Choosing a Mural Artist or Faux Finisher
Choosing a mural or faux finish artist is personal. They're going to be working in your home, possibly for some time, and unlike with many service providers, what they will be doing will be very visible and reflect on your taste and sense of style. Ultimately, although price may be a key consideration, there are other factors that determine value, and only you can decide which of these are important to you.
You can think of choosing a mural artist or faux finisher as rather like choosing a mechanic. How do you know who's going to do a good job, what is a fair price, and how will you tell whether they've done a good job anyway?
The chances are that the only way to feel comfortable with your decision — if you don't have a referral from someone you trust or you don't know someone whose work you've actually seen and admire — is to compare your options.
Do you like them?
Do you feel comfortable having them in your home?
Are they helpful?
Does their portfolio and their approach give you confidence in their abilities?
Do they take the time to understand what you're trying to achieve, to address your concerns, to discuss possibilities and options?
Will they be doing the work themselves, will they have helpers or will others be doing the work?
How will they protect your possessions while they work?
Is their price comparable or if it's significantly different do you understand why?
When it comes to the price you might expect to pay, buying a mural or a faux finish is much like buying anything else. The bigger and more detailed a mural, the more colors and complicated a faux finish and the more area you want covered, the more you can expect them to cost. But, unlike with manufactured products, the quality and appearance of a faux finish, mural or decorative painting are dependent on the experience and ability of the individual artist.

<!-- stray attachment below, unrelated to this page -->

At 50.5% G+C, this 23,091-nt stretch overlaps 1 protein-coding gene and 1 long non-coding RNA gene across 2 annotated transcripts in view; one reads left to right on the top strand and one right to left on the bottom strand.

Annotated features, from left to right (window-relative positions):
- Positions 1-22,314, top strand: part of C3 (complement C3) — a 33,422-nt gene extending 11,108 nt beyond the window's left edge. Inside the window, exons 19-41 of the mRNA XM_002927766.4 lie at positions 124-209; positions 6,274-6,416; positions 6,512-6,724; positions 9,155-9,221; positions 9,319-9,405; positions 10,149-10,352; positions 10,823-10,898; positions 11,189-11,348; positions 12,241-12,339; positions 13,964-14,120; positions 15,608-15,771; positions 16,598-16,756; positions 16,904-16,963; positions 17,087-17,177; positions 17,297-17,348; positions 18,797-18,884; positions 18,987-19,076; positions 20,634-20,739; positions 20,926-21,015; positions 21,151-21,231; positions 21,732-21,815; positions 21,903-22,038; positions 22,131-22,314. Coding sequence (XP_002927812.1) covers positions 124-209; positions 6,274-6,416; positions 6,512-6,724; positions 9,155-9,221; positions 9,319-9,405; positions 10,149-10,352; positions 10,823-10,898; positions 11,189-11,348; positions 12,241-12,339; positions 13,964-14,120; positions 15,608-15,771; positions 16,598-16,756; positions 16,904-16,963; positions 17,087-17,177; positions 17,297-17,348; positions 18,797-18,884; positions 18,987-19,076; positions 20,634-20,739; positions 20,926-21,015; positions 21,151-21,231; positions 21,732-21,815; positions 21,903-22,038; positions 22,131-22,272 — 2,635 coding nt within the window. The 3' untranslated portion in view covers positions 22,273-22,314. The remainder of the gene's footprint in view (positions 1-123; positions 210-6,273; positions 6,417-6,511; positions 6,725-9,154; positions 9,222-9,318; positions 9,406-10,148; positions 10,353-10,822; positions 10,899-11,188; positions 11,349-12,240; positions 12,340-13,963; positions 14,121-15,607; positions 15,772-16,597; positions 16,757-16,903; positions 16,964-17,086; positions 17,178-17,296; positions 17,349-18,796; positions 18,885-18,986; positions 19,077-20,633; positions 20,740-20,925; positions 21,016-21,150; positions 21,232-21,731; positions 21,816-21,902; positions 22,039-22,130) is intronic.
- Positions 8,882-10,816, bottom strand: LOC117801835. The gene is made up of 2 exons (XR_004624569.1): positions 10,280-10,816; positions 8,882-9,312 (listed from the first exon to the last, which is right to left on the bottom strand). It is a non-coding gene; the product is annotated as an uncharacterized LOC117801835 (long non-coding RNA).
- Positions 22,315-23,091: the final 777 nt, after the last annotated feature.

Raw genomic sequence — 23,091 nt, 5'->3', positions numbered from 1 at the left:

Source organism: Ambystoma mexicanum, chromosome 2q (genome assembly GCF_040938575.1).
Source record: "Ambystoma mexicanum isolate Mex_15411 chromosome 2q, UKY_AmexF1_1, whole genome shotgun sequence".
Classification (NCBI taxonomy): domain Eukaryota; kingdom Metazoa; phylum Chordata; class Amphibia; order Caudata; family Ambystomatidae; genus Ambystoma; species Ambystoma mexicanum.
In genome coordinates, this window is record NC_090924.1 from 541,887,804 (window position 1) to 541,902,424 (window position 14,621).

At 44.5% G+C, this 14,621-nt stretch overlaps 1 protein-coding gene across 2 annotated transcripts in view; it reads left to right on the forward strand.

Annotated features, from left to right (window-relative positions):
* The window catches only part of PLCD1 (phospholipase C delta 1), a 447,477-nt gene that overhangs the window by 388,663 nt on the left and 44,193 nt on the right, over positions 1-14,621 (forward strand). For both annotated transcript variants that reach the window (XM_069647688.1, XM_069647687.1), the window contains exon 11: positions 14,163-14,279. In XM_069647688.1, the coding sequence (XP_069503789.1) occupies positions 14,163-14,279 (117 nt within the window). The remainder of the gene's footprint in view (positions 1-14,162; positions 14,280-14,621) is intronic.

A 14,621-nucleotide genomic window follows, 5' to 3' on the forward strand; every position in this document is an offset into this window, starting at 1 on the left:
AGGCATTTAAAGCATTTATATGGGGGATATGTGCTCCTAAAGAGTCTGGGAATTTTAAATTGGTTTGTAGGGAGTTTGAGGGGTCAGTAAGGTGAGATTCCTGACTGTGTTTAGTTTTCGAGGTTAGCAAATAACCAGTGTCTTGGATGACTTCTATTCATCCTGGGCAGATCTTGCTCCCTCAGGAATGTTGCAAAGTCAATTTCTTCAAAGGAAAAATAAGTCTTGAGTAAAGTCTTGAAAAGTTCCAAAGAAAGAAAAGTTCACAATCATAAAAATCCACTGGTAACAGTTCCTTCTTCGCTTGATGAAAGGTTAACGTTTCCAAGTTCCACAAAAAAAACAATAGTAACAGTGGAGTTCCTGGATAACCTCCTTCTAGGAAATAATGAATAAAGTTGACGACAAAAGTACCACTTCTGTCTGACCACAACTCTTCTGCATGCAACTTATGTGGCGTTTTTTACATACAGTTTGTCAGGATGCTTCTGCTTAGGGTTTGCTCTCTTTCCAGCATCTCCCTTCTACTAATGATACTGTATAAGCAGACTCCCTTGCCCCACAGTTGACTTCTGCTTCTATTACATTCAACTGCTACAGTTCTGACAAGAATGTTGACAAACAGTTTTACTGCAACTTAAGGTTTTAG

As there are no industry standard guidelines for pricing either faux painting or murals, the same project painted by different artists for around the same price could have a vastly different appearance and quality of finish. And the same project estimated by different artists for widely different prices could result in very little difference in appearance or quality. This goes back to the original point: do your due diligence.
While it may be tempting to settle for the lowest bid, it can be worth asking the vendors to explain why the prices differ and take that into consideration before making a final decision. As my realtor friends tell me, when buying a house most people are looking for a deal, but they'd rather pay more and get what they want than buy a deal which is almost right and subsequently wonder "What if?".
Regardless of who you end up choosing or how you make your choice, at the end of the day, you are the only person who can determine whether you're happy with the finished project and whether you feel like you got your money's worth.